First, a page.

Scott Colom became the new official prosecutor in Boykin’s case when he was elected district attorney within weeks of Ball’s death. He became the first African-American district attorney to represent a majority-white district in Mississippi’s history, serving Lowndes, Oktibbeha, Clay and Noxubee counties.
Upon taking office in early 2016, Colom turned Boykin’s manslaughter case over to then-Mississippi Attorney General Jim Hood. In turn, Hood took the case before a grand jury who indicted Boykin of manslaughter on Sept. 6, 2016.
The case against Boykin lingered without going to trial in Mississippi’s notoriously slow justice system with the officer out on $20,000 bail for another three-and-half years. District Attorney Colom speculates that this is due to the fact that Boykin’s legal team brought motions to dismiss the charges two or three times, but all were denied. Additionally, a Lowndes County judge ruled that due to intense publicity surrounding the case in Columbus, the trial had to be moved to Walthall County. No trial date was ever set.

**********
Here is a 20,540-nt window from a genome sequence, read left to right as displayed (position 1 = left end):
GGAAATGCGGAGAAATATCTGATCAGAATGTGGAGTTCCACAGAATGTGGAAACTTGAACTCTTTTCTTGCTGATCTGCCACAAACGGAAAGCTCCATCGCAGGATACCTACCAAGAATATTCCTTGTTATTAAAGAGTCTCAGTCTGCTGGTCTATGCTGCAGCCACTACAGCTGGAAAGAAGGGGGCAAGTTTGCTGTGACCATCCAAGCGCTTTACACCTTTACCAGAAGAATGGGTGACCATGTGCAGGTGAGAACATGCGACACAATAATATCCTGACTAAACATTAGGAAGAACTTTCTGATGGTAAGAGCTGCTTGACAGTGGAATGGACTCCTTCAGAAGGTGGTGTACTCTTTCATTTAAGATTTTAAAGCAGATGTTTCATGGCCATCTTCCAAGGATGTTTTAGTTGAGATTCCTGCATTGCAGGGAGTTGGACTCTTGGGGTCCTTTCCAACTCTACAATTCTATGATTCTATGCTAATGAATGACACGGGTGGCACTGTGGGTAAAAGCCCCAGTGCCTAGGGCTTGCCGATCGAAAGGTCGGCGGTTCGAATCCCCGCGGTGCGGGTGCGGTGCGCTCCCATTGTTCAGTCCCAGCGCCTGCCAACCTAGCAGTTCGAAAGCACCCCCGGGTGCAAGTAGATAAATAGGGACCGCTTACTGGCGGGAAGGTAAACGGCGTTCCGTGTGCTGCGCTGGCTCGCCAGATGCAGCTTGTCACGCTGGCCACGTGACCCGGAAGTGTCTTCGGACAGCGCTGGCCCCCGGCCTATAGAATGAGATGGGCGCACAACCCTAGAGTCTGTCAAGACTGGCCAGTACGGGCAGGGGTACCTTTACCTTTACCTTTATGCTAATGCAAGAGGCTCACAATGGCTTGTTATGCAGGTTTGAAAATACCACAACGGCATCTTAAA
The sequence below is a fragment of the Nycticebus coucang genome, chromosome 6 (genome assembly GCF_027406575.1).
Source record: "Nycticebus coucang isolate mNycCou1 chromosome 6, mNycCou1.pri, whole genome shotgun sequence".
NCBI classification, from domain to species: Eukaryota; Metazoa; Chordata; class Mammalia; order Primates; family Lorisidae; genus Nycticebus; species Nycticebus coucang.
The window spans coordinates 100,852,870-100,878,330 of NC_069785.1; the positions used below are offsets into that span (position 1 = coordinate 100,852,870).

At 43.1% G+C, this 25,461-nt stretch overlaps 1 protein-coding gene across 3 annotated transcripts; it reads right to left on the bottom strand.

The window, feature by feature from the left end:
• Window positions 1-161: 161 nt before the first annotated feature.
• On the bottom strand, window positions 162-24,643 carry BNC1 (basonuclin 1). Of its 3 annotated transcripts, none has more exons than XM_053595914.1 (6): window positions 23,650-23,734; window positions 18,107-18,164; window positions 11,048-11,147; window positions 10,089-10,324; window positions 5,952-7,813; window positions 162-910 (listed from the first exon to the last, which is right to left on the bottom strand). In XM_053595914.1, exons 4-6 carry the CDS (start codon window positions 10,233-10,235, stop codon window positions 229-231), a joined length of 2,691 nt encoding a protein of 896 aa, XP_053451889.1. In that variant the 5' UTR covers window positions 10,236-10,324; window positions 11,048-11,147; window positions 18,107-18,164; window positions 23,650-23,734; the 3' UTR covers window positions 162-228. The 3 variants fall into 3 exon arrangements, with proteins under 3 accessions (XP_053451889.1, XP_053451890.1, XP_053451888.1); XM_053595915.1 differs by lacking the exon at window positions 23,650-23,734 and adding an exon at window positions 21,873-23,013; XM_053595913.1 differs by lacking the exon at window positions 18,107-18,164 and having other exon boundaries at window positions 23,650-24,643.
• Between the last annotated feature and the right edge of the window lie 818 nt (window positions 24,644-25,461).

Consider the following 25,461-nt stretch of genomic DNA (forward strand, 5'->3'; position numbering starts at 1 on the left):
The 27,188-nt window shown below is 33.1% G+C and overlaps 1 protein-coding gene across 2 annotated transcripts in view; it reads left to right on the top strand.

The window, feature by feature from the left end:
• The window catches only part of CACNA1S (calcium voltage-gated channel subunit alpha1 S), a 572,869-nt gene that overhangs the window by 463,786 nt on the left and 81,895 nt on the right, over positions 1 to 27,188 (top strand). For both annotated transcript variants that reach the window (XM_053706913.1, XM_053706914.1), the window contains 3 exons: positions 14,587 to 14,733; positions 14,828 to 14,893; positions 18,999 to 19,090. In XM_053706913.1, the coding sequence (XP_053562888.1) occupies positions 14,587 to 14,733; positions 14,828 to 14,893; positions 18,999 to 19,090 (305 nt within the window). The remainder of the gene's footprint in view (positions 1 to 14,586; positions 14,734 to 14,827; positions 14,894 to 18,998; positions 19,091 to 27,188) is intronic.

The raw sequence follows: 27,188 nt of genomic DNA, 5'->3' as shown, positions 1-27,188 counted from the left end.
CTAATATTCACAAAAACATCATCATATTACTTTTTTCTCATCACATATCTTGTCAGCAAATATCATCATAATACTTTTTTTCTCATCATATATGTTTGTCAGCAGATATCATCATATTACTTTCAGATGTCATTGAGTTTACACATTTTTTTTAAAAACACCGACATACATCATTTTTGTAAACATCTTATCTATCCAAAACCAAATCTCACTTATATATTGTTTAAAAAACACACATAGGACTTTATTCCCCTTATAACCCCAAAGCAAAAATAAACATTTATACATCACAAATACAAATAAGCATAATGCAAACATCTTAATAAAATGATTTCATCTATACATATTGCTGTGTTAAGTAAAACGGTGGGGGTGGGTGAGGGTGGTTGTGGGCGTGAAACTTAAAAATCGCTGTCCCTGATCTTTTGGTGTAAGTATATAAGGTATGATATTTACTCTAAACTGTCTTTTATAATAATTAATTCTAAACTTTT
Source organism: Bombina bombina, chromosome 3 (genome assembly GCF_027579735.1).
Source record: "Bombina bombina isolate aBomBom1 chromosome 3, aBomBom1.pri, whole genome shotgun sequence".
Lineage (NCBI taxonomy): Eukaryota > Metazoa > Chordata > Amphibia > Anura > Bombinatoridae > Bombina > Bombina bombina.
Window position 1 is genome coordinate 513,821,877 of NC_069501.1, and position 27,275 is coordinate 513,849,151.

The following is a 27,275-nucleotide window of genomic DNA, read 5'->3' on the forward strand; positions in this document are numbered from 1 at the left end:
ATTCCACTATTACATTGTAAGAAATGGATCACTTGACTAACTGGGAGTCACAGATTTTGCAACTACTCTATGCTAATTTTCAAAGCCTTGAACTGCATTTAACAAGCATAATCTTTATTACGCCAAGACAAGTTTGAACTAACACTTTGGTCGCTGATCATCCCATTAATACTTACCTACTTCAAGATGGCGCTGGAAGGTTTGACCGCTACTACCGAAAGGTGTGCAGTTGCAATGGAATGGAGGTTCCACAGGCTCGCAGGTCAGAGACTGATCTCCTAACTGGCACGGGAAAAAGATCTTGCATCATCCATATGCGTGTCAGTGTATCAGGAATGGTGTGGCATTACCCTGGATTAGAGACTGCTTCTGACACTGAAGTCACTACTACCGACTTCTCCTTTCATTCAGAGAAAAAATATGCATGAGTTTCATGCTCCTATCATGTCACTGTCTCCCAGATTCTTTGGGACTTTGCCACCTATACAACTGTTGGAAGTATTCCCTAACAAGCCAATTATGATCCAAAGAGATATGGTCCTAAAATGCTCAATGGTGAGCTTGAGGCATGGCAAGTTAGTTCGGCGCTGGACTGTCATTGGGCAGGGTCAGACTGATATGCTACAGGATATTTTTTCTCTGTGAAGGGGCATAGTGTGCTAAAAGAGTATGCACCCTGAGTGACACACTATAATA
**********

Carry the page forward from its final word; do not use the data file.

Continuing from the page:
By May 2020, Mississippi was six months past Jim Hood’s defeat for governor and the defeat of a black woman, Jennifer Riley-Collins, for the attorney general’s job, replaced by a conservative white woman attorney general who was previously state treasurer. The state was deep into a COVID-19 crisis, arguing whether or not to reopen, when George Floyd died at the knee of Officer Derek Chauvin, in Minneapolis, Minn. It was in the midst of the uproar and as Black Lives Matter protests took to the streets when the word broke in Columbus.
On May 28, 2020, Attorney General Lynn Fitch had reversed the work of her predecessor in a two-paragraph statement, dismissing with prejudice the charges of manslaughter posted against Canyon Boykin. The decision to dismiss with prejudice is rare and means the decision is final, and no amount of new evidence or testimony can reopen the case.
Since Fitch’s decision, more than 6,000 people had signed a petition as of June 5 calling for her to dismiss the case without prejudice so a higher court can review the evidence.
In Fitch’s statement issued to WCBI-TV, who broke the story, she said that “all evidence … points to necessary self-defense.” She wrote that a team of legal experts had reviewed the evidence again in recent months and found that Boykin acted in self-defense.
Jeff Reynolds, the head of Boykin’s legal team, told the Mississippi Free Press in an interview last week that the State of Mississippi’s highest-ranking woman official made the right decision. “I so greatly admire Attorney General Fitch for doing the right thing and dismissing the indictment against Officer Boykin,” he said. “An indictment that should have never happened in the first place.”